Peter Hayes 18:20
Now before we start I have a bit of bad news for you people.
Laura Corrigan 18:26
Beaudesert Times journalist Larraine Sathicq went along to the pig and calf sales, one of the last.
Peter Hayes 18:33
Renew our lease
Laura Corrigan 18:35
She spoke to some people gathered there.
Look this council won't get back in again. I can guarantee most people's feelings here are pretty disheartened and angry. Well, I think they had to find some excuse for shutting it. So that's why they're doing this about it's not safe. I've been coming here 40 years and not one person has been injured in these yards. COVID has taught us that our agriculture industry is screaming out for young people to participate in it and learn the industry. In 10 years time there'll be houses from Tamborine right to here. And this will be a draw card. Somewhere to go. We don't just spend our money here we also spend it in town.
Laura Corrigan 19:19
Larraine met a family who'd just been driving through and stopped when they saw the commotion. They left, home to the Gold Coast, with two ducklings. Sue Harrison says she was very disappointed by the council's decision to challenge the saleyard's heritage status.
Sue Harrison 19:35
Everyone was so happy when the heritage council gave it the heritage listing and we thought well let it be the end of it. I really can't work out why the council and the councillors haven't wanted to embrace it. You own a house. You don't let it run down. If you own a shop, you don't let it run down and you spend money on it for maintenance. You pick it up. Why don't they want to do it for the rural community. All those people that signed those petitions they all wanted the saleyards to stay. You know why the council going against what all the residents say? That's what I can't work out. I really can't work it out.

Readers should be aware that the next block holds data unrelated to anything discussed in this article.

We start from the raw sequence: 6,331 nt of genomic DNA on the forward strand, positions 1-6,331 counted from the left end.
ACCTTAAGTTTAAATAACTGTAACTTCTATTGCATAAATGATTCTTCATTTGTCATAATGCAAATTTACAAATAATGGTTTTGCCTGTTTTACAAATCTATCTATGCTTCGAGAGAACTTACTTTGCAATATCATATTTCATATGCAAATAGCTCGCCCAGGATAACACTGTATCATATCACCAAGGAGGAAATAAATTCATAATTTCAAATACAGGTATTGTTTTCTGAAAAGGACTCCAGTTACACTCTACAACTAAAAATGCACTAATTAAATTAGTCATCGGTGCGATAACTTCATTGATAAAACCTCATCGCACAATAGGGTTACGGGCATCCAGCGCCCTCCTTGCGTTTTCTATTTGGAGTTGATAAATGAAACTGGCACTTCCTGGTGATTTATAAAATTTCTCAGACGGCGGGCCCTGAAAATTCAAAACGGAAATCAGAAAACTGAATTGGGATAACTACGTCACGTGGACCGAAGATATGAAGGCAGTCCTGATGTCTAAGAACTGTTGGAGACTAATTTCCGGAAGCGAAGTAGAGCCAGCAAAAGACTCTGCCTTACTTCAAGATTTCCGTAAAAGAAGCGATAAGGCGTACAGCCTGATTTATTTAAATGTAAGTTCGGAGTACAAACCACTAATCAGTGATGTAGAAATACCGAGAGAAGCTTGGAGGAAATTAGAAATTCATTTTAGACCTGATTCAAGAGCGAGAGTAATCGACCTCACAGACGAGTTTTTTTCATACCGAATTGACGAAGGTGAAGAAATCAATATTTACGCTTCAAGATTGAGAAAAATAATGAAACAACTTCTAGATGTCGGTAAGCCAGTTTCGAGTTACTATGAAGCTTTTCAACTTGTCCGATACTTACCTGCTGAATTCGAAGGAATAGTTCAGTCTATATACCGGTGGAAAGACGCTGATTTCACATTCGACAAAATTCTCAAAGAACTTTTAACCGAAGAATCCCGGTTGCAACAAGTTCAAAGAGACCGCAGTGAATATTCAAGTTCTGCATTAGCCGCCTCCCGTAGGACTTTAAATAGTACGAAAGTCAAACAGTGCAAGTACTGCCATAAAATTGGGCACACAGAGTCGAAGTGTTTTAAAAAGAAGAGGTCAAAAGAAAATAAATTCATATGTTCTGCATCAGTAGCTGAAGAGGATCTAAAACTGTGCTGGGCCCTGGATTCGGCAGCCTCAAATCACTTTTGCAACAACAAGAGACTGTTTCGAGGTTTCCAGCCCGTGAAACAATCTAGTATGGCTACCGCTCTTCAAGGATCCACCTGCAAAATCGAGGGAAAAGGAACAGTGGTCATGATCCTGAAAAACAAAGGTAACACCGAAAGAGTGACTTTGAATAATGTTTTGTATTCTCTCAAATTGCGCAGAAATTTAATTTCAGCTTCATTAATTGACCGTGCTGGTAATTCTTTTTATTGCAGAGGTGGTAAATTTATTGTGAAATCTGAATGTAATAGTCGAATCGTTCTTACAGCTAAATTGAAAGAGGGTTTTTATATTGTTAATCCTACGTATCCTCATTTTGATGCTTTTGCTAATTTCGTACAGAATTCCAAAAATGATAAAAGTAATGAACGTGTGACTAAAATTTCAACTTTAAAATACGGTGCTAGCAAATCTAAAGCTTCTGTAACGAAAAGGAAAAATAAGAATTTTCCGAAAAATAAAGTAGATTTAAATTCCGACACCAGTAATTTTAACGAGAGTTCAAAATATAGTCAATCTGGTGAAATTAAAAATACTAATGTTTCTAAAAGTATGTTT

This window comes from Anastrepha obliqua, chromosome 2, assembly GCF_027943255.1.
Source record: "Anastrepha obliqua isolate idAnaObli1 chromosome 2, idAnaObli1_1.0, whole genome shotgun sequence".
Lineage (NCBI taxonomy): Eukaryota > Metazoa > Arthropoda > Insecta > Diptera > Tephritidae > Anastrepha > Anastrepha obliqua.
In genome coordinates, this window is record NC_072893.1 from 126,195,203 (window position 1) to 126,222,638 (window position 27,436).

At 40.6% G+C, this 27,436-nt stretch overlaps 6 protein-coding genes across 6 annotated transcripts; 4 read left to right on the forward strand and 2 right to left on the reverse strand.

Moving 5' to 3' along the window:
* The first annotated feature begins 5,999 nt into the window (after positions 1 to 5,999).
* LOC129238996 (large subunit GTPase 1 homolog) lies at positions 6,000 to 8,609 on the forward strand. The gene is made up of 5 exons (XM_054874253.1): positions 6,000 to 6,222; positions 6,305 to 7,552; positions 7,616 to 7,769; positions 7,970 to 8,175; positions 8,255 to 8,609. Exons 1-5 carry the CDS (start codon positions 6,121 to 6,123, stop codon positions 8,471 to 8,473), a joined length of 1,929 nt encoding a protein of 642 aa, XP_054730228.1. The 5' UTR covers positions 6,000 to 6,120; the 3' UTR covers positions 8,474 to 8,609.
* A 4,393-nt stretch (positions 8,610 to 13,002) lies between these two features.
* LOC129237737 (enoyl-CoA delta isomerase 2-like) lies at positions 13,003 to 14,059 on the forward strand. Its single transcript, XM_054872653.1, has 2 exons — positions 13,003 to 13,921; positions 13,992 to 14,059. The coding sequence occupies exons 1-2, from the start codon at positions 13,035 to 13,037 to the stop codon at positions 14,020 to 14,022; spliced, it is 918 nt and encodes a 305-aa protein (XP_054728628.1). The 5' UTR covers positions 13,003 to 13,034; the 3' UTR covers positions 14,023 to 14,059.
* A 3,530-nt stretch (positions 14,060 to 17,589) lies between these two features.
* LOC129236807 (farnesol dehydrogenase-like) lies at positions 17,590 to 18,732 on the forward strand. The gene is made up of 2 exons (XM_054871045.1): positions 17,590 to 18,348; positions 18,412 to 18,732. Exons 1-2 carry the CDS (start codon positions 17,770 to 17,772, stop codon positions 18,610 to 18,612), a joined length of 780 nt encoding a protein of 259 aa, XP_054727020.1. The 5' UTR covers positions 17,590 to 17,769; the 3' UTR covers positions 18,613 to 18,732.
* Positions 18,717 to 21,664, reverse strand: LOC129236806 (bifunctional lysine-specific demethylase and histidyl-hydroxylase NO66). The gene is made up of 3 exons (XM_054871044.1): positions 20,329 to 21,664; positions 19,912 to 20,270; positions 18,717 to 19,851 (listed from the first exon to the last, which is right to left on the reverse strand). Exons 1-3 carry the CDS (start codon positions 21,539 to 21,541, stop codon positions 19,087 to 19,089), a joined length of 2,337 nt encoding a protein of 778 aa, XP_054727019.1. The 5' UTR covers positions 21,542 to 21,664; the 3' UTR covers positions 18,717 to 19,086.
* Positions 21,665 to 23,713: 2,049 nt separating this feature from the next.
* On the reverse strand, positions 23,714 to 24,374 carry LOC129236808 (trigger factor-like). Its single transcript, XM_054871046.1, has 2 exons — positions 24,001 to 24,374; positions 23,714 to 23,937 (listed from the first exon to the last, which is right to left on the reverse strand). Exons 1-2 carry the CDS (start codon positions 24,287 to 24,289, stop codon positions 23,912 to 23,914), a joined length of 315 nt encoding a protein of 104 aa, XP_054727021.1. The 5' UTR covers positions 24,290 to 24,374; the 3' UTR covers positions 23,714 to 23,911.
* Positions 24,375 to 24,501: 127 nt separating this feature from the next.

Laura Corrigan 20:11
Councillor Derek Swanborough says the council is not listening to the Beaudesert community.
Derek Swanborough 20:19
They are one eyed. They're really one eyed about this particular facility interfering with their grand plans for their redevelopment in the main street, and I think they've lost sight of the very thing that they've been told by the community and that is, we have a community plan that was put together with extensive consultation several years ago, and it was a five year plan. And in that plan, it clearly says the people of Beaudesert value, their rural and country heritage. And I've pointed that out to council many times, but it seems to have fallen on deaf ears.
Laura Corrigan 21:02
There's a new petition now. One calling for an independent investigation into the Scenic Rim Regional council citing a number of issues, among those is the treatment of the Beaudesert pig and calf saleyard.
Tom Sharp 21:13
A lot of people had been expressing to me, their angst and frustration with council.
Laura Corrigan 21:22
Tom Sharp was involved with that petition on change.org titled "Stop the Rot at Scenic Rim Regional Council".
Tom Sharp 21:29
The community is upset, they've had enough. And it's very difficult to address this situation to an organisation that is close to criticism that is close to an open agenda, that will not engage with its own people.
Laura Corrigan 21:46
The online petition asks Premier Annastacia Palaszczuk to intervene. It has 1300 signatories at the time of recording.
Tom Sharp 21:54
I think there's a number of issues there. And I think we the people of this region, are not informed as to what council's agenda actually is. There's now through recent meetings. There's information that is partly coming out, that really shows that the appeal process of this is merely the tip of the iceberg. And it is a facade to the whole program which the people of this region have not been made aware of the appeal process in itself appears to be flawed.
Laura Corrigan 22:36
Tom actually ran for mayor at the last election. He questions the council's plans for a new library. And a number of other people I spoke to were against the concept. Beaudesert already has a library, it's in Jubilee Park not 500 metres away near the museum, a children's playground and the swimming pool. Tom wants to know what basis the council has to spend millions on a new library.
Tom Sharp 22:55
Where's the report that tells you the usage in the region and the need that demonstrates the numbers that are going through now. And whether it's underutilised or overutilised and what can be done to change that. If they want a new customer services centre, what's the usage of that customer service centre in this day and age. If it overflowing with people every hour of the day, is there need to spend millions of dollars on a new customer service centre. This council does not present the arguement that sets up the sort of need of the incredible spend for a regional centre.